Again, I have highlighted “on any question arising at it” for the avoidance of any doubt.

Also noteworthy is the last sentence. “The procedure for electing a local councillor” does not allow for truncated polling station opening times, and Mr DILLON (as Returning Officer) should be aware of that and not attempt to restrict voting to 9:00am to 4:00pm as he has in the past.

In any case, the question as to by which principal authority electors want the Parish of Whitby to be served is absolutely a ‘parish’ affair – perhaps even a fundamental ‘parish’ affair – so Mr DILLON’s reason 5 is terminally flawed.

Indeed, there is nothing in the relevant sections of the LGA72 that in any way confers upon a Returning Officer any discretion whatsover as regards the nature of the Question – that is matter for those electors present at the Town Meeting and no-one else.

Of greater moment is the error inherent in Mr DILLON’s reason 1.

It is totally inaccurate to state that a Parish Poll should “serve as instruction to the Town or Parish Council”. Between local elections, electors have no power to impose “instructions” on the Town Council – or, indeed, on any other authority. Nor does the LGA72 assert that a Parish Poll should have any such purpose. Moreover, there is no requirement for the electoral response to the Question to “serve as instruction”. Mr DILLON seems to be extemporising. I would urge him to download the Electoral Commission’s guidance document “Returning Officer Role and Responsibilities – PART A”, available here.

A Parish Poll is nothing more (and nothing less) than an expression of opinion, as asserted by a majority of those qualified to vote who actually attend the polling stations and cast a vote. But that is of little significance, since even if every elector in the Parish had voted – and voted unanimously in favour of secession from Scarborough Borough Council – no action would or could have been taken to implement that outcome. Parish Polls have no power or authority to effect any action other than the expression of an opinion. (As an aside, in the 2009 Whitby Town Poll, to which I was party, the turnout amounted to a pitiful 5.5%).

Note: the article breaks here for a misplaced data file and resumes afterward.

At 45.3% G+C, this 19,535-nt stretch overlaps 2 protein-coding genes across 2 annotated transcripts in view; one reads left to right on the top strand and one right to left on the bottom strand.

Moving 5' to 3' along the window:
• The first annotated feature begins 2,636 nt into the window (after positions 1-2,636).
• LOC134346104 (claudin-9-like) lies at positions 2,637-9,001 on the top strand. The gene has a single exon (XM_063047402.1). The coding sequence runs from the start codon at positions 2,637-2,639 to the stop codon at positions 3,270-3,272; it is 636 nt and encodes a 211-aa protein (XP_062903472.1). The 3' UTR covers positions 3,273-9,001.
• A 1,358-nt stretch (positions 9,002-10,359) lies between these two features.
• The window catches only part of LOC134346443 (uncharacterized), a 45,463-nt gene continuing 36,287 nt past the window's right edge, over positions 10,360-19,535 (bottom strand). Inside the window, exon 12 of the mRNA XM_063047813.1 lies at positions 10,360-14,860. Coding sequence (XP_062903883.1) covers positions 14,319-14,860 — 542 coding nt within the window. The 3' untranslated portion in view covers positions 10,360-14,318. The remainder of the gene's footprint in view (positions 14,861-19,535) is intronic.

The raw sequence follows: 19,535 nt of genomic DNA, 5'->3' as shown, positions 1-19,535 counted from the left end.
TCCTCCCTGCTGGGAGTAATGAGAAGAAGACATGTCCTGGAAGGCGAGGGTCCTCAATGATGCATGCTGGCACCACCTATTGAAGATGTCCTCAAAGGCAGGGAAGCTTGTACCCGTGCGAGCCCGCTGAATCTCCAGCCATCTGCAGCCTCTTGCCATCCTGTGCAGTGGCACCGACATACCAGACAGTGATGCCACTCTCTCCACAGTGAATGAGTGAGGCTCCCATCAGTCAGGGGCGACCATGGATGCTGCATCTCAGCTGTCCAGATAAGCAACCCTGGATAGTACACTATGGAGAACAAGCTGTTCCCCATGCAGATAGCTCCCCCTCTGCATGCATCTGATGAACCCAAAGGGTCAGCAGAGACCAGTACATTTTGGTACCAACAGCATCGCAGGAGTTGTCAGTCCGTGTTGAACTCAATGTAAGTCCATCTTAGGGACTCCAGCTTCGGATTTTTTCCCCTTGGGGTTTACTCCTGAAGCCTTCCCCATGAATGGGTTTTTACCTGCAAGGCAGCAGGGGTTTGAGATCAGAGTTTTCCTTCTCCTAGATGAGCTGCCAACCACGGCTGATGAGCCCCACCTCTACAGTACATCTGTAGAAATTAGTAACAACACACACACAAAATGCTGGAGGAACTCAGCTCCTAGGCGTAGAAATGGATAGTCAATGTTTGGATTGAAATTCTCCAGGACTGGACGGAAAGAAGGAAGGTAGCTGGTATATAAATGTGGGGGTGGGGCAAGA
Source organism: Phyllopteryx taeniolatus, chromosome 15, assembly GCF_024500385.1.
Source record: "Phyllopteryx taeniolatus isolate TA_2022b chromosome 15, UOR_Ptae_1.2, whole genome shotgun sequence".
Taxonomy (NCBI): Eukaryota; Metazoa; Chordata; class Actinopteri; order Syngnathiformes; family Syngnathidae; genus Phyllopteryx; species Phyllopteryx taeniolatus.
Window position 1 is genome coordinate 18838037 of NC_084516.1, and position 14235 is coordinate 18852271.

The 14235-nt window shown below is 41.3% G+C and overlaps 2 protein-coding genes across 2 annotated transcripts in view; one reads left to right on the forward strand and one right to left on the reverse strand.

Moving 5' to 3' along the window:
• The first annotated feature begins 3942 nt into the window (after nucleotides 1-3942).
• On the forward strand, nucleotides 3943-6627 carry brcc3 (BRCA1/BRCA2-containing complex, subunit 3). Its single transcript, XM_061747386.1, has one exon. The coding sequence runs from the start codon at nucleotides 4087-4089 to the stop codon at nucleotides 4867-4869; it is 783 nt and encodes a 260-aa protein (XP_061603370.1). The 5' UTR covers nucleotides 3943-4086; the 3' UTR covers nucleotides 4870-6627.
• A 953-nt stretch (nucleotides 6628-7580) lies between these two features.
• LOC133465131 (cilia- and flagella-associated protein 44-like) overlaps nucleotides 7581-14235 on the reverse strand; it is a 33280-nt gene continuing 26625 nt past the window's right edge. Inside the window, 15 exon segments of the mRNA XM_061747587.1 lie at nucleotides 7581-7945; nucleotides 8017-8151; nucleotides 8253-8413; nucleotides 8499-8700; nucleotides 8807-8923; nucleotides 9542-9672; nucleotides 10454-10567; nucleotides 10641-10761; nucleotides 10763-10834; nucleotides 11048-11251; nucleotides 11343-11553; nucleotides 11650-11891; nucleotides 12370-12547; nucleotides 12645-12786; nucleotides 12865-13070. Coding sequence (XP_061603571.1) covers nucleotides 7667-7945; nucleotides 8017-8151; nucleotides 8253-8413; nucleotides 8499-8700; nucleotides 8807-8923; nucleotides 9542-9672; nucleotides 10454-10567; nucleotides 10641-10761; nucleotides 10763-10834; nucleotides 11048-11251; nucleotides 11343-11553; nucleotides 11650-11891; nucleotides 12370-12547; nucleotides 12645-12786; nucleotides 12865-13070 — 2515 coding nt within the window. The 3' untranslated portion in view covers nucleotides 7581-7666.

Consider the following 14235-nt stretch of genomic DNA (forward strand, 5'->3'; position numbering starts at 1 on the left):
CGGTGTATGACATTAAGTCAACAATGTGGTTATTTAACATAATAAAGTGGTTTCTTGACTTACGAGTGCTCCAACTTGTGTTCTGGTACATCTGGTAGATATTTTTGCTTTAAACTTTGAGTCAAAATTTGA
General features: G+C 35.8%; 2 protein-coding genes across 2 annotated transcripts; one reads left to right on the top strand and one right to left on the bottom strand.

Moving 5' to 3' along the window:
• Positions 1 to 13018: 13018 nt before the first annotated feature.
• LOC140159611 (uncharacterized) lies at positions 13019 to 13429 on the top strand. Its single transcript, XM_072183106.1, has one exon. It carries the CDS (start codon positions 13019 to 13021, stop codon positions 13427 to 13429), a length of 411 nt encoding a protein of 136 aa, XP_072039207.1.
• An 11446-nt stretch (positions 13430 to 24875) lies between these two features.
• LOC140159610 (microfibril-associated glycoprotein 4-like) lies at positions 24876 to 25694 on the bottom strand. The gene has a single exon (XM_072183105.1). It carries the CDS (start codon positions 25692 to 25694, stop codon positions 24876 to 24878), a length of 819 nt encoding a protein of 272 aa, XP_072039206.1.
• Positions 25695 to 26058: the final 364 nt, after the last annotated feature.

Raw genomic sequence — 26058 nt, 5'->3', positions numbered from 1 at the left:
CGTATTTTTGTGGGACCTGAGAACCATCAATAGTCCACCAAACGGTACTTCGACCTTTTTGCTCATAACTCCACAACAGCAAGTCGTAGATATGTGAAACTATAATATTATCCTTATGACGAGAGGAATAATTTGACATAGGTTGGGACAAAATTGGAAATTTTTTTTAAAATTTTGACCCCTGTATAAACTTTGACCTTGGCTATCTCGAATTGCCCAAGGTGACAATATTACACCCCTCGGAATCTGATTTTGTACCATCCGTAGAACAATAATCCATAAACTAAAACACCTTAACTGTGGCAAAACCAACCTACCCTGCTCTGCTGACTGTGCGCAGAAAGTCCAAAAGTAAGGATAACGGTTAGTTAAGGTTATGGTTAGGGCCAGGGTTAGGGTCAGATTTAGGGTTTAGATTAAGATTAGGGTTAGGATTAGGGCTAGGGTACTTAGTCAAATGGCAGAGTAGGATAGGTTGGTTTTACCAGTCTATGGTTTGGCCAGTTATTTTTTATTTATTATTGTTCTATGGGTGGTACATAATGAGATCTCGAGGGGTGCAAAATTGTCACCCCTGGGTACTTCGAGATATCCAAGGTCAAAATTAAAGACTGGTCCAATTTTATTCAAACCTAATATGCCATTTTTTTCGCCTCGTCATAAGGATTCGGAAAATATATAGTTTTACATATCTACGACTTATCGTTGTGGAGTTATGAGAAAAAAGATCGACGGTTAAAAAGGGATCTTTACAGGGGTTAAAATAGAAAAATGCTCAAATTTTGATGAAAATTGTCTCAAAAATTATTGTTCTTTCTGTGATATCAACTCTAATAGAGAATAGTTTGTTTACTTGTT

Further, in his eagerness to pile up a list of cogent reasons (not grounds) for throwing this latest attempt at a freedom of expression out of the window, Mr DILLON has made the cardinal error of failing properly to read and digest the Question in its entirety. In fact, in his eagerness to identify legal impediments, he has disregarded the first three words. Let us refresh our memories:


The Question seeks to elicit from electors nothing more than measurable clarity as to their wishes“Do you want . . . ?”.

No Question as to one’s wants/wishes needs take account of the practicality, prudence or objective merits of those wishes. Wants/wishes are not negated by their impossibility. One may want/wish to be 20 centimetres taller; however, one will want/wish in vain.

The Question above, which seeks to elicit an opinion from electors as to their wishes, is completely and precisely analogous to the question “Do you want tea or coffee?”. The fact that neither tea nor coffee is presently available is of no relevance. The Question invites the respondent to declare what she/he wants – her/his preference; tea or coffee. Nothing more. It is the simplest manifestation of freedom of expression.

Do the electors of Whitby want Whitby to leave SBC and NYCC and become part of TVCA? Very possibly that is exactly what some of them want – whether they may have it or not – in which case, it may displease them to learn that such a change in local government arrangements is not (as Mr DILLON rightly points out) even remotely on the cards. But Mr DILLON has no power to prevent or prohibit them from wanting it.